Luke 18:9

Brothers and Sisters,

Nearly all of September and into October of this year, the Church selected parables for the Gospel at the weekend Mass.  These can be the more famous words that Christ spoke because these stories He made up are indeed gripping stories no matter our perspective:  the sower, the prodigal son, the five wise women, the pearl of great price, the workers in the master’s vineyard, the cruel steward – to name only a few.

These are stories that Christ made up to communicate a moral lesson for those who were learning from Him and even for those who opposed Him.  Christ used these fables of His to softly try to turn people towards living as a model of God the Father’s relationship with humanity.  I suppose that’s a fancy way of saying:  God is invariably kind to humanity even though humanity can be cruel to God as well as to one another.

The problem is always on the human side of the equation.  As a result of the communication of the parables (and other words of Christ) is that people often walk away, people get angry, people even refuse to acknowledge the goodness of what Christ has said.  I remember growing up and speaking to an English teacher about the Gospel stories.  She told me that she, as a reader, was not surprised at all when Christ was killed near the end of the Gospels because of this.

Here’s an example from outside of the parables.  When the anonymous crowd threw the woman caught in adultery in front of Christ, He simply said “let the one without sin cast the first stone” (John 8:7).  While this did save the life of the woman in this terrifying situation, notice how there was no apology made from the crowd to the woman, no amends attempted or contrition offered by the mob.  They just leave rather than try to bring about a better situation.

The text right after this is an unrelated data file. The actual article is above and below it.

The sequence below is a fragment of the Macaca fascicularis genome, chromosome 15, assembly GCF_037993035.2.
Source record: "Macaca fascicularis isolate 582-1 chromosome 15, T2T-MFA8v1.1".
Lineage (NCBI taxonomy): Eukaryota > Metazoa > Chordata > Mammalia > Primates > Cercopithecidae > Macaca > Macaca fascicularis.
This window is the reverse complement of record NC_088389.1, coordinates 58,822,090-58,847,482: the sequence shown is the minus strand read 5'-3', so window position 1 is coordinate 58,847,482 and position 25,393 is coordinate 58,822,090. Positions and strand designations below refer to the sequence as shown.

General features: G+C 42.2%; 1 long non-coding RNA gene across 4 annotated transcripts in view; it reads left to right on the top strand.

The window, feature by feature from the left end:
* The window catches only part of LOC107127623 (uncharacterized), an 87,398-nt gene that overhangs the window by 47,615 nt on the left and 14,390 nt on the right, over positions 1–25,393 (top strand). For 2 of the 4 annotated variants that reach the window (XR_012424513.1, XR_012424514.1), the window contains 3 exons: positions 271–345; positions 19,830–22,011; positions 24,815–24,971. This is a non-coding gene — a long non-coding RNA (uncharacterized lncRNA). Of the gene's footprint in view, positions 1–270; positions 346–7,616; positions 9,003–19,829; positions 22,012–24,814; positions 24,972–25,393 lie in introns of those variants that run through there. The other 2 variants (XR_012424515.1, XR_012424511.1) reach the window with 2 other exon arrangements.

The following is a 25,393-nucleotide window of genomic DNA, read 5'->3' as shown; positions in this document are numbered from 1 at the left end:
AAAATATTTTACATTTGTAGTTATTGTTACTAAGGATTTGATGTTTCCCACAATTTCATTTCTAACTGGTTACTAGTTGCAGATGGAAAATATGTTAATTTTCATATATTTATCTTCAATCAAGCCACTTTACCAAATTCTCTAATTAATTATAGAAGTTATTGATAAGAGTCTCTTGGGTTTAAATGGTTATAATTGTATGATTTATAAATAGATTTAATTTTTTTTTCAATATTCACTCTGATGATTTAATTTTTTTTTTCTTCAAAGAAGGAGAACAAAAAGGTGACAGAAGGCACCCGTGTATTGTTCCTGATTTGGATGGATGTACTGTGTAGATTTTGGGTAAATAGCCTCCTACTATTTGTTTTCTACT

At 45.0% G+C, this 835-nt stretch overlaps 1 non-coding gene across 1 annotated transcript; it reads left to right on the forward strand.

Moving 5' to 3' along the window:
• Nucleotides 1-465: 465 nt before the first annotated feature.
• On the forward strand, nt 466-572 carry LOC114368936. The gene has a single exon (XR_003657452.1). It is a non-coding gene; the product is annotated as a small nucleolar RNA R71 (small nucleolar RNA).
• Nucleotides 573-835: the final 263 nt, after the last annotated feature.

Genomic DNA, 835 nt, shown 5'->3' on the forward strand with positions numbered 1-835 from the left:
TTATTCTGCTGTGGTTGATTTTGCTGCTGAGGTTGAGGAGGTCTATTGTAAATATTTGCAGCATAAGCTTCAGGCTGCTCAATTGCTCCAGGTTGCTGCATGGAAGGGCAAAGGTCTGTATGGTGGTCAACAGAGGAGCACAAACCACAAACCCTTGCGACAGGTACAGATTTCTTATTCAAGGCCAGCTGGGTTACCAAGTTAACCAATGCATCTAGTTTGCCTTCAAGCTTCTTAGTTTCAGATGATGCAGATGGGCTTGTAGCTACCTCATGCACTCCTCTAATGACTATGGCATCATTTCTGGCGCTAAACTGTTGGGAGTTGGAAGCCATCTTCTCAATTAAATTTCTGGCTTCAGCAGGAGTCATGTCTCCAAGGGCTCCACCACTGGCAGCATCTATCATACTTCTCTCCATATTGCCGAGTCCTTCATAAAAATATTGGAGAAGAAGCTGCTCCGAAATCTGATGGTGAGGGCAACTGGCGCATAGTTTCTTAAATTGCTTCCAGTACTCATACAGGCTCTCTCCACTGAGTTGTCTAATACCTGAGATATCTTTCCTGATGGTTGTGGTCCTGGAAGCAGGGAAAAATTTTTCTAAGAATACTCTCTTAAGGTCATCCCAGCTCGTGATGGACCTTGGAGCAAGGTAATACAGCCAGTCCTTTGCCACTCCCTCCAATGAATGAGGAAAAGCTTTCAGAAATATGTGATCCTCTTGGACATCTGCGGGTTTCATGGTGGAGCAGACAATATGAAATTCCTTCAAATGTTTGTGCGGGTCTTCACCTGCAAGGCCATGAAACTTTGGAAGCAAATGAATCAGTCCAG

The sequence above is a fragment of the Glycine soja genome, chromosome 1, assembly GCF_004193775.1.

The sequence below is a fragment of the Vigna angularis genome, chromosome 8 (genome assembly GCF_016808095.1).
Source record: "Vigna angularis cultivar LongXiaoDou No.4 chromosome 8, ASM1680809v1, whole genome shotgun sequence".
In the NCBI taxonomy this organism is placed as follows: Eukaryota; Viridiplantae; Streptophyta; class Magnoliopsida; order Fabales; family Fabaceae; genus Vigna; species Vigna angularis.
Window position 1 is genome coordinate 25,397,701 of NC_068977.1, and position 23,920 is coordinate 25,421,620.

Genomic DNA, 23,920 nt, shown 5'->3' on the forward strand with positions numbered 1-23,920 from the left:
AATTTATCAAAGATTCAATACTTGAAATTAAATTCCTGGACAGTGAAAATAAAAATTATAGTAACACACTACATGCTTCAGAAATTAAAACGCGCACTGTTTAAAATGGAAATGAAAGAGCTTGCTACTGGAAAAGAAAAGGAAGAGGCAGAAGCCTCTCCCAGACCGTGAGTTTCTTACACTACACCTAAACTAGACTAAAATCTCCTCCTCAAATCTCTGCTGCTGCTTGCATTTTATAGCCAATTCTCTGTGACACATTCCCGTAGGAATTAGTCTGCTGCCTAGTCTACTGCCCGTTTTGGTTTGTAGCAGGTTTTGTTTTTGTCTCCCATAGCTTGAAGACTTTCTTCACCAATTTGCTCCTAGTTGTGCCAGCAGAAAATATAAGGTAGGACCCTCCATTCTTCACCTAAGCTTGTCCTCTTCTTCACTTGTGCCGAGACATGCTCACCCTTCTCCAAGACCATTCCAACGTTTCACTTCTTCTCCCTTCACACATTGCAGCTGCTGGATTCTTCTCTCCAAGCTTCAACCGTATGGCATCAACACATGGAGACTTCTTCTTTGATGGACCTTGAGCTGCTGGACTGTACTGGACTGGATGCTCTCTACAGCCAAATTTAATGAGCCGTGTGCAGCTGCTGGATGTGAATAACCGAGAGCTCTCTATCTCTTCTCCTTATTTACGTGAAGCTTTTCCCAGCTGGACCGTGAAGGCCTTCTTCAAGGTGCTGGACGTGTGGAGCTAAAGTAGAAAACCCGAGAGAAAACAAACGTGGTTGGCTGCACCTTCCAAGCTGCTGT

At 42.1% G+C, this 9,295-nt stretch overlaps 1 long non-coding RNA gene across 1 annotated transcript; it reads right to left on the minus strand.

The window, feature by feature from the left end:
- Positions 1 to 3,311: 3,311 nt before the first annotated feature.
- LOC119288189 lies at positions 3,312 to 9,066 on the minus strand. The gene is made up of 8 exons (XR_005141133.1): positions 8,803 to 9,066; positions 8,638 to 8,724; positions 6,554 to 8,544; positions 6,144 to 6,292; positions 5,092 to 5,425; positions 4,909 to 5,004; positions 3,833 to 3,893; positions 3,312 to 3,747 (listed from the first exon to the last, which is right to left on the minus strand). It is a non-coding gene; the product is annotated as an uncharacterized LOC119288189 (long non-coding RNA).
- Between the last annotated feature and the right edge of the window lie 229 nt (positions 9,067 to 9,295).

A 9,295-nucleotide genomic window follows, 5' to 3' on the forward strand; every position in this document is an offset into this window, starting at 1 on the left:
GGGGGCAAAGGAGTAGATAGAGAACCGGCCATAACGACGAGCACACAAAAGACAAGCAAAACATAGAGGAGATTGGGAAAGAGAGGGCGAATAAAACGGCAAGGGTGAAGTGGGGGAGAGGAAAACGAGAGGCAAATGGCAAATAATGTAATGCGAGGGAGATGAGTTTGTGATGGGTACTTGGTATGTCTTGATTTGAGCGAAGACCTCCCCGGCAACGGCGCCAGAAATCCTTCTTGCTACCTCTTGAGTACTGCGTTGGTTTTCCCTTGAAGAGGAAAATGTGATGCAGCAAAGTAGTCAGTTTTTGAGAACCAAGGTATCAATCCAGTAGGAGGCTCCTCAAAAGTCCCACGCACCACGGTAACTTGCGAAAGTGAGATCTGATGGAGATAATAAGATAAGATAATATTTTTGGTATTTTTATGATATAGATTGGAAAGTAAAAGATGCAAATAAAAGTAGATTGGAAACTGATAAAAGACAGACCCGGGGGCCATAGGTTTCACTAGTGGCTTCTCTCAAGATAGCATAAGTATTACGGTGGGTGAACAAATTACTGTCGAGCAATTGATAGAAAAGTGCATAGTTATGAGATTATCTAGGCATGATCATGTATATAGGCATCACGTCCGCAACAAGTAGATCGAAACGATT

Even beyond the parables, it is heartbreaking to read the Gospels and find that the people like the rich young man “went away sad” (Mark 10:22) and others even became angry at Christ because He told them that they need to change.  It is always easy to point fingers at the people in the Gospels and claim that we would have been better had we ourselves been present when Christ first spoke the parables, but that too is missing the point.  Part of the reason that the Gospel authors wrote the reactions of the people in the crowds is so that we will question our reaction. The crowd’s reaction, though not part of the parable-story, is part of the Gospel story.  As we hear these parables through the Autumn weeks, let’s be sure that indeed we learn not only from them, but from the reaction of the crowds as well.

God be near,

Father Jeremy